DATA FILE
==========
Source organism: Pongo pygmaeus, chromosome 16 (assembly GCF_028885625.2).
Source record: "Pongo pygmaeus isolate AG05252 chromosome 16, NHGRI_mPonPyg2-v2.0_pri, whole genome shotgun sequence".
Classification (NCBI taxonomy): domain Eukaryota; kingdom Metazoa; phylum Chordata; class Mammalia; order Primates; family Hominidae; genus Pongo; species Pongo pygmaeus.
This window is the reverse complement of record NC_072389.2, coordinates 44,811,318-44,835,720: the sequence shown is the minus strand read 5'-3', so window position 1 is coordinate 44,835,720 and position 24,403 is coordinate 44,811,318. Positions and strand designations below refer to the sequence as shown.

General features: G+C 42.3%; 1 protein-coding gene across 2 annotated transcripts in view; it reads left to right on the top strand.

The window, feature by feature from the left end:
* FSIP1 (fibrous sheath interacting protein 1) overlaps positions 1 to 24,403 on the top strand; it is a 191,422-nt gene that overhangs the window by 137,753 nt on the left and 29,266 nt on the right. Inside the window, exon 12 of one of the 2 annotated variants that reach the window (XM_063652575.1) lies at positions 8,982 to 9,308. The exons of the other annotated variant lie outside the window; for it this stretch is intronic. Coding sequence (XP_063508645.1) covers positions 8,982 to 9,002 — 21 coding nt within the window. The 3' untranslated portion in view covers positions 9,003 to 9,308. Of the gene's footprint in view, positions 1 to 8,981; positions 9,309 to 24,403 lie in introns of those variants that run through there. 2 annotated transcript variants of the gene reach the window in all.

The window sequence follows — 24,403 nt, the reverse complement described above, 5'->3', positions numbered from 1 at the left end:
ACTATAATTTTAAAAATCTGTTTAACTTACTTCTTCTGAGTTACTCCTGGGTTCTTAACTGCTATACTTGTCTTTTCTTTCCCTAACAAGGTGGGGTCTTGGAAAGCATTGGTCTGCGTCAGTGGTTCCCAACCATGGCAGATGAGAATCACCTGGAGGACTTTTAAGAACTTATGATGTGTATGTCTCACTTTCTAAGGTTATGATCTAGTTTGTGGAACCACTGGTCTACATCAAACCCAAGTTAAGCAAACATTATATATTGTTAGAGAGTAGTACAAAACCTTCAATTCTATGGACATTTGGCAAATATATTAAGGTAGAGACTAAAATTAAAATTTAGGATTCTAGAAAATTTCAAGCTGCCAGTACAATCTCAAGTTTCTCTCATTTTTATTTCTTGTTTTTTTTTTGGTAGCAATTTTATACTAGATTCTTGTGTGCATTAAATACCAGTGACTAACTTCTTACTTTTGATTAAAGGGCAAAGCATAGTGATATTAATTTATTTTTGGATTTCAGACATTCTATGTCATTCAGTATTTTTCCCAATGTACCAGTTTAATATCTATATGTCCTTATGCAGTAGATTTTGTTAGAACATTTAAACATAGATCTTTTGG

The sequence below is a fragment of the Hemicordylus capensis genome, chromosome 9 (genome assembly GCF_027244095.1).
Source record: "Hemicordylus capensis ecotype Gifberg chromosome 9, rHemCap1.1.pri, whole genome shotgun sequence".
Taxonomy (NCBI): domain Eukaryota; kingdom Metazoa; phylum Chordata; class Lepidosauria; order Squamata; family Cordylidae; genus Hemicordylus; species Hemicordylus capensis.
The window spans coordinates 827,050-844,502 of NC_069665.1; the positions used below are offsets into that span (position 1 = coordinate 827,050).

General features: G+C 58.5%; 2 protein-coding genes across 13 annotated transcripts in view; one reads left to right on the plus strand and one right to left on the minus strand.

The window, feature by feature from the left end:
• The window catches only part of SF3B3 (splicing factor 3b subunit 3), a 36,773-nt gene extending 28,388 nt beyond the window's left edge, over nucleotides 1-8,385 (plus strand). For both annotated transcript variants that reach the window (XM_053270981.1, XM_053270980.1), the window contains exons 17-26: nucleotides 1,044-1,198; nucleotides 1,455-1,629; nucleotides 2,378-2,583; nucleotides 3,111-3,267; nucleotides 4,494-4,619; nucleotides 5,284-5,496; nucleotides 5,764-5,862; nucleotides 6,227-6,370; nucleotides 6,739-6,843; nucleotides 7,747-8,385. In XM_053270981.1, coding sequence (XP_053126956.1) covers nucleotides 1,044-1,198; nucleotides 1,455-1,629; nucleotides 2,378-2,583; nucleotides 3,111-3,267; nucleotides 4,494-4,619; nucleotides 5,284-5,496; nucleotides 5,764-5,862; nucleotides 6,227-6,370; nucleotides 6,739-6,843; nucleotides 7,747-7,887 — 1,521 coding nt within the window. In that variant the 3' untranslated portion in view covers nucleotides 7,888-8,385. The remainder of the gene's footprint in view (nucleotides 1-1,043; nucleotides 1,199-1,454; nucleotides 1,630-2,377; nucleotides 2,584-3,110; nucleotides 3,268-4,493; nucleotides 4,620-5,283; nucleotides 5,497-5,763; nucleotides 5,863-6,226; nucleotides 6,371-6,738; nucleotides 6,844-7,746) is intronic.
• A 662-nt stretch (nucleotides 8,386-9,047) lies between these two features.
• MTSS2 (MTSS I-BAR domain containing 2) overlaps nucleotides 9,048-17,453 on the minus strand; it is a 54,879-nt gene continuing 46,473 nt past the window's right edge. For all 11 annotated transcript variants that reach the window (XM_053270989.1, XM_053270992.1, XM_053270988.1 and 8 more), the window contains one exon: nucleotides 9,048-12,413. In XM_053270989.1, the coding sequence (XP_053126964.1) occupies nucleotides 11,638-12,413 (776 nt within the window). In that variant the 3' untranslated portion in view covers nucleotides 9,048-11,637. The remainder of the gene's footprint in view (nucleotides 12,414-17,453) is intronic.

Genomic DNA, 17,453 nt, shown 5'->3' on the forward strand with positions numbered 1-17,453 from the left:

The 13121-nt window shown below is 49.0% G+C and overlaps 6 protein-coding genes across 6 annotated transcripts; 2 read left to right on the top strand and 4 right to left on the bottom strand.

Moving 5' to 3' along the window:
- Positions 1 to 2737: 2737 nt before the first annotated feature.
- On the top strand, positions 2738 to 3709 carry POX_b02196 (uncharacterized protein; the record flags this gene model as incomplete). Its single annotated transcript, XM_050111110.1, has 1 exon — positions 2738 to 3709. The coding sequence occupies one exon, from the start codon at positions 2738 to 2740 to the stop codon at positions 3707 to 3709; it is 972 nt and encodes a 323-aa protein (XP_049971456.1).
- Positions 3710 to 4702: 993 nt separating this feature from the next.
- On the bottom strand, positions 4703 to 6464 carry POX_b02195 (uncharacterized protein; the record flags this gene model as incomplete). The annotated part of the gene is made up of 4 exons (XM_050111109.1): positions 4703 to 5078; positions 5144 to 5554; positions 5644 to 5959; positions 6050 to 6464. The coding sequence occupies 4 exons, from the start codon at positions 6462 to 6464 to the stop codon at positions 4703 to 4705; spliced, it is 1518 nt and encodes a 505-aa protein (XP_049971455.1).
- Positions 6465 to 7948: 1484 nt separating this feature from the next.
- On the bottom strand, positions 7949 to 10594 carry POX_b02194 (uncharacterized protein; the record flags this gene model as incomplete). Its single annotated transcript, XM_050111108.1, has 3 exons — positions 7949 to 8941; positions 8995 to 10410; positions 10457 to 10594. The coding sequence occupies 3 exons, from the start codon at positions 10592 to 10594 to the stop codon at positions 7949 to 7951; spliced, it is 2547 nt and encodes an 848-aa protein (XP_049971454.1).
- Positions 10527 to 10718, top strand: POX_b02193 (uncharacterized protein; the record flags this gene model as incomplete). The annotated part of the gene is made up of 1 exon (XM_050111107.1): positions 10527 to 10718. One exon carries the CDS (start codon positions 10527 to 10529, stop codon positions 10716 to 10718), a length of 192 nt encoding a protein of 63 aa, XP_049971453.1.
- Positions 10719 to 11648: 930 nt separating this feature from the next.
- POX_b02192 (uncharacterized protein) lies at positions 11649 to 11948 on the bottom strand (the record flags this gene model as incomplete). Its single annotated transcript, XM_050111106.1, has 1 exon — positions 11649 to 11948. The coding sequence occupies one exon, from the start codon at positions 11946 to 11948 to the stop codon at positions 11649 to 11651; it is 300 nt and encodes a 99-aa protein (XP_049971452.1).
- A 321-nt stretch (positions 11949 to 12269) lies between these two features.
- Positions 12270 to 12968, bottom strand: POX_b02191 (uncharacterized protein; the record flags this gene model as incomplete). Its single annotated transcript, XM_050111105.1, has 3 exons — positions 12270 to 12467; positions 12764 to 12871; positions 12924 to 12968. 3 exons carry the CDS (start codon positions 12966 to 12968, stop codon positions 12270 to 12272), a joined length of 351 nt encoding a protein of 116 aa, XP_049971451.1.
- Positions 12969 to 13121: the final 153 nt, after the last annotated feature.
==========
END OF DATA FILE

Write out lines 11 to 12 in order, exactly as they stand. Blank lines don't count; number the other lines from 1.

Source record: "Hemicordylus capensis ecotype Gifberg chromosome 9, rHemCap1.1.pri, whole genome shotgun sequence".
Taxonomy (NCBI): domain Eukaryota; kingdom Metazoa; phylum Chordata; class Lepidosauria; order Squamata; family Cordylidae; genus Hemicordylus; species Hemicordylus capensis.